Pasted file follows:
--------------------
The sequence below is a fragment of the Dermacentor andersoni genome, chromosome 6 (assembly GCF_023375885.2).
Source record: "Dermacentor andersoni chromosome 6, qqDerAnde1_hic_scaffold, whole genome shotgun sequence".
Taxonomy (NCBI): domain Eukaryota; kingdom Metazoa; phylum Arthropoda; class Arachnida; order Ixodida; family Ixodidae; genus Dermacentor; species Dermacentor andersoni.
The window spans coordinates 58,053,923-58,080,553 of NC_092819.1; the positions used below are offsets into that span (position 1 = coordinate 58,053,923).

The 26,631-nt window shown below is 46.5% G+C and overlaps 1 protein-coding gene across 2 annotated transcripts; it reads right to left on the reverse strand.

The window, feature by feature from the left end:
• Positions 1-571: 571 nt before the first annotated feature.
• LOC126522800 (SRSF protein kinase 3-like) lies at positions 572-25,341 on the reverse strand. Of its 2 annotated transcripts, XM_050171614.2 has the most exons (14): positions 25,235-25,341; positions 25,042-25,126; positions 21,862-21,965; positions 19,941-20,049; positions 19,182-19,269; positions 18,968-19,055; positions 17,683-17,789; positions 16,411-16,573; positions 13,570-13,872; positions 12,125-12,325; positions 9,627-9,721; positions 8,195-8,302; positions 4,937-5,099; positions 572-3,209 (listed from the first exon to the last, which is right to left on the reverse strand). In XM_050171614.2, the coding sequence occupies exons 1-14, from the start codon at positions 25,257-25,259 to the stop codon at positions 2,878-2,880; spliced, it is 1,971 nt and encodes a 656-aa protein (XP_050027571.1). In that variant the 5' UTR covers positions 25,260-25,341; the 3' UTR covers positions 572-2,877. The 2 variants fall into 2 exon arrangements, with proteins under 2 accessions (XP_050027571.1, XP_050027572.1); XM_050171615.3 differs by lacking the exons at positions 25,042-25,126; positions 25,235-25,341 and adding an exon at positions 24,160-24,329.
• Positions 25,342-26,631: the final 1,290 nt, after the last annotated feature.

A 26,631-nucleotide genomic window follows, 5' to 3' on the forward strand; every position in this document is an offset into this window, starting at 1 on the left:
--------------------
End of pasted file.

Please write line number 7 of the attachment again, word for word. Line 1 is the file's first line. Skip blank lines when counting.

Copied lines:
• Positions 1-571: 571 nt before the first annotated feature.